Even though selective serotonin reuptake inhibitors (SSRIs) are commonly prescribed for depression, scientists fail to comprehend why this treatment fails in almost 30 percent of individuals suffering from this mental disease. To figure out this mystery, researchers at the Salk Institute for Biological Studies (SIBS) carried out a study wherein they discovered certain differences in the growth of neurons especially in patients resistant to SSRIs. Read more
The lesbian, gay, bisexual and transsexual (LGBT) community has always been a soft target for others in many parts of the world. Amid the ongoing debate over the legalization of homosexuality world over, the Indonesian government undertook a retrogressive measure recently, publishing a guide that proposes to classify homosexuality as a mental disorder. The proposed law, backed by 10 major political parties of the country, is likely to criminalize gay sex, punishable by up to five years of imprisonment for anyone breaking the law. Read more
Depression is characterized by a persistent feeling of hopelessness, worthlessness, helplessness, emptiness, restlessness, irritability, guilt, sadness, etc. It also inflicts anxiety, loss of interest in activities previously enjoyed, decrease in energy, difficulty in focusing on tasks or making decisions, sleep problems, etc. Read more
“There is nothing either good or bad, but thinking makes it so.”
— Hamlet, Act 2, Scene 2
The above quote rightly highlights that the source of all good and bad thoughts is in the head. When a person is suffering from a depressive disorder, a range of negative thoughts start flowing in his or her mind. This prevents the person from discerning imagination from reality and instead creates obstacles by inflicting challenging symptoms, such as guilt, self-denunciation, self-retribution, and illusions of failure or inadequacy. Such negative thinking is indicative of a depressive person’s mindset.
“Follow your heart but take your brain with you.”
– Alfred Adler
The above quote from the famous Austrian psychotherapist accurately defines a well-accepted fact that there is a strong connection between the brain and the heart. Such is the close relationship between both the vital organs that people often stumble upon conflicting situations. While one is considered the precursor to the other, they are also interdependent upon each other. For years, people were under the impression that the connection between brain and heart was completely behavioral in nature, such as turning to smoking and drinking to relieve any kind of stress.
Gradually, this view has started to change as research has established a physiological basis to this connection. The biological and chemical aspects that produce mental health problems can also set off heart diseases. Moreover, biochemical changes predispose people to have other health problems, including cardiovascular diseases. Considering the above relationship, one must may attention to both the aspects of their health. Read more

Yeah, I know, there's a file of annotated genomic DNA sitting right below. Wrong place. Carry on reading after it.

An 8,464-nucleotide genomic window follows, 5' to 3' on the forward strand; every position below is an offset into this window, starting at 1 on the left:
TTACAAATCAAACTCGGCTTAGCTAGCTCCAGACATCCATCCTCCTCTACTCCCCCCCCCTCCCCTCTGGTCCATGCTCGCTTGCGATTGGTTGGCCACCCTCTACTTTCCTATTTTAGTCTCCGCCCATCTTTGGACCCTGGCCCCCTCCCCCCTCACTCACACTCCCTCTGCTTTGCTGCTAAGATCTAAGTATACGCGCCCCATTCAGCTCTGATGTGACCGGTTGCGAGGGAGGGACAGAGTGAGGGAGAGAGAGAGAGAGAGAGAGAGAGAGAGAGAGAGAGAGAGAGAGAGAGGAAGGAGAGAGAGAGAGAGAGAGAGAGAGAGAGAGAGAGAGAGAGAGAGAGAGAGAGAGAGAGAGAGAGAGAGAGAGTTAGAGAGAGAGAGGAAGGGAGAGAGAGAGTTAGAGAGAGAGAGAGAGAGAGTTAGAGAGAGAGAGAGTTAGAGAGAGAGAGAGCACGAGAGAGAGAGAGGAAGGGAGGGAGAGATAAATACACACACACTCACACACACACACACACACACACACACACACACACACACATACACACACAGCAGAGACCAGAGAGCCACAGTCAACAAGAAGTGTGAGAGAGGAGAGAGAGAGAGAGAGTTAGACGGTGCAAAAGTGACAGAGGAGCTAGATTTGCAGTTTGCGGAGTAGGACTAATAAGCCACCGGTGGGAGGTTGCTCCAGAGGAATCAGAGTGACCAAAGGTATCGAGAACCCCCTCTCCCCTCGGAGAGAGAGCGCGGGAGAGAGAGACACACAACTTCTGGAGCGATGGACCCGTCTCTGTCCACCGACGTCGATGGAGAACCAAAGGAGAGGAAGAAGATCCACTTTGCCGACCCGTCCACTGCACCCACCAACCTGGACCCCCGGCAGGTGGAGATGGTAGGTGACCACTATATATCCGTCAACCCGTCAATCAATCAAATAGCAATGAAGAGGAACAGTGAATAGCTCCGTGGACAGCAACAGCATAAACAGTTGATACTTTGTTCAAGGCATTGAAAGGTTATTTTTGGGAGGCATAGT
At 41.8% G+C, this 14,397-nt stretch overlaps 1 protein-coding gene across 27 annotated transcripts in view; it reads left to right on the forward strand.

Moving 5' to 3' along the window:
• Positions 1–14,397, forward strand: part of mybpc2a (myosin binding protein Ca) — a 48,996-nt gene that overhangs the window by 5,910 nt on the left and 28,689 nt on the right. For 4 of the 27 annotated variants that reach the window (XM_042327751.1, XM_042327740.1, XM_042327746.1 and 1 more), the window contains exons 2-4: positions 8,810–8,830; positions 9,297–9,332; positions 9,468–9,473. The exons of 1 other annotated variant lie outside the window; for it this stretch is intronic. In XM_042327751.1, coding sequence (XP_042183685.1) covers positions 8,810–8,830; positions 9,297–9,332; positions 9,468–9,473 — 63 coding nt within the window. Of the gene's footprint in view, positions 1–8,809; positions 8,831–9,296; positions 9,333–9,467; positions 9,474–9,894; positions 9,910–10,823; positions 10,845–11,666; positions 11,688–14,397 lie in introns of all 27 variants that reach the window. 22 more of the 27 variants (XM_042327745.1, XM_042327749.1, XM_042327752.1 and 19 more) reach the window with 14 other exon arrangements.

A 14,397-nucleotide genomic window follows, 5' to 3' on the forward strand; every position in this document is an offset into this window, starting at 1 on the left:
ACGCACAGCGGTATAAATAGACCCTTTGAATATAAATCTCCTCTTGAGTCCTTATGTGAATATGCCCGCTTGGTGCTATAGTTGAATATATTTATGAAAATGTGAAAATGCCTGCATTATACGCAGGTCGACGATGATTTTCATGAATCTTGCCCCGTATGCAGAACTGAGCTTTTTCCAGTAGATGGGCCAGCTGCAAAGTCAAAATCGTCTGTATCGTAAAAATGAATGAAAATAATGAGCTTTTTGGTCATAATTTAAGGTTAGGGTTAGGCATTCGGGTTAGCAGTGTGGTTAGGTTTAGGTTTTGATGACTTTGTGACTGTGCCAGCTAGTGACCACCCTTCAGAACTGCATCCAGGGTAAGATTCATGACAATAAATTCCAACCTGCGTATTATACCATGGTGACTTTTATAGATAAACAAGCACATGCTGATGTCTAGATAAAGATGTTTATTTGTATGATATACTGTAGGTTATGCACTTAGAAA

Sleep is important to one’s well-being, especially for growing children. Its inadequacy can affect both their physical and mental health. Moreover, sleepiness and irregular sleep schedules may lead to unpleasant consequences, including negative impact on a child’s learning, memory and performance.
According to the Centers for Disease Control and Prevention (CDC), two in three high school students fail to get sufficient sleep, a pattern consistent since 2007, and less than one in five middle and high schools in the U.S. start the day before the recommended start time of 8:30 a.m. In the light of the view that school going teenagers are sleep deprived due to early school hours, the American Academy of Sleep Medicine (AASM) has urged middle and high school students to begin their proceedings from 8:30 a.m. or later. The suggestion is backed by the American Academy of Pediatrics (AAP) as well considering that start time policies in the country are not determined at the federal or state level but driven at the individual or district level. Read more
Depression can affect both men and women, though women are more prone to being affected due to certain biological, hormonal and social factors. Women are two times at a greater likelihood of being afflicted with major depression than men. Experts point out that the paucity of reliable relationships along with a fast-paced life in modern times and traumatic life circumstances trigger depressive episodes in women Read more
Depression can affect anyone, regardless of gender, culture, socioeconomic status, or any other parameter. Although it is natural to feel depressed at some point in life, but if the low mood continues day after day, it could be the sign of a serious issue. A person struggling with depression no longer enjoyed activities that he or she once took joy in. At times, the symptoms can be so severe that they start interfering with one’s daily activities. Read more
Loneliness and social isolation, as studies suggest, are the two leading risk factors for developing depressive symptoms. Compared to others, people surrounded with friends and family members are able to grapple all challenges and weather any storm with élan. Read more
Selective serotonin reuptake inhibitors (SSRIs), more commonly known as antidepressants, are one of the most popular medications prescribed for the treatment of depression, anxiety, eating disorders and other mental health conditions. These medicines take only a couple of weeks to showcase the effect by stabilizing mood and returning the normal functioning of the brain. Read more
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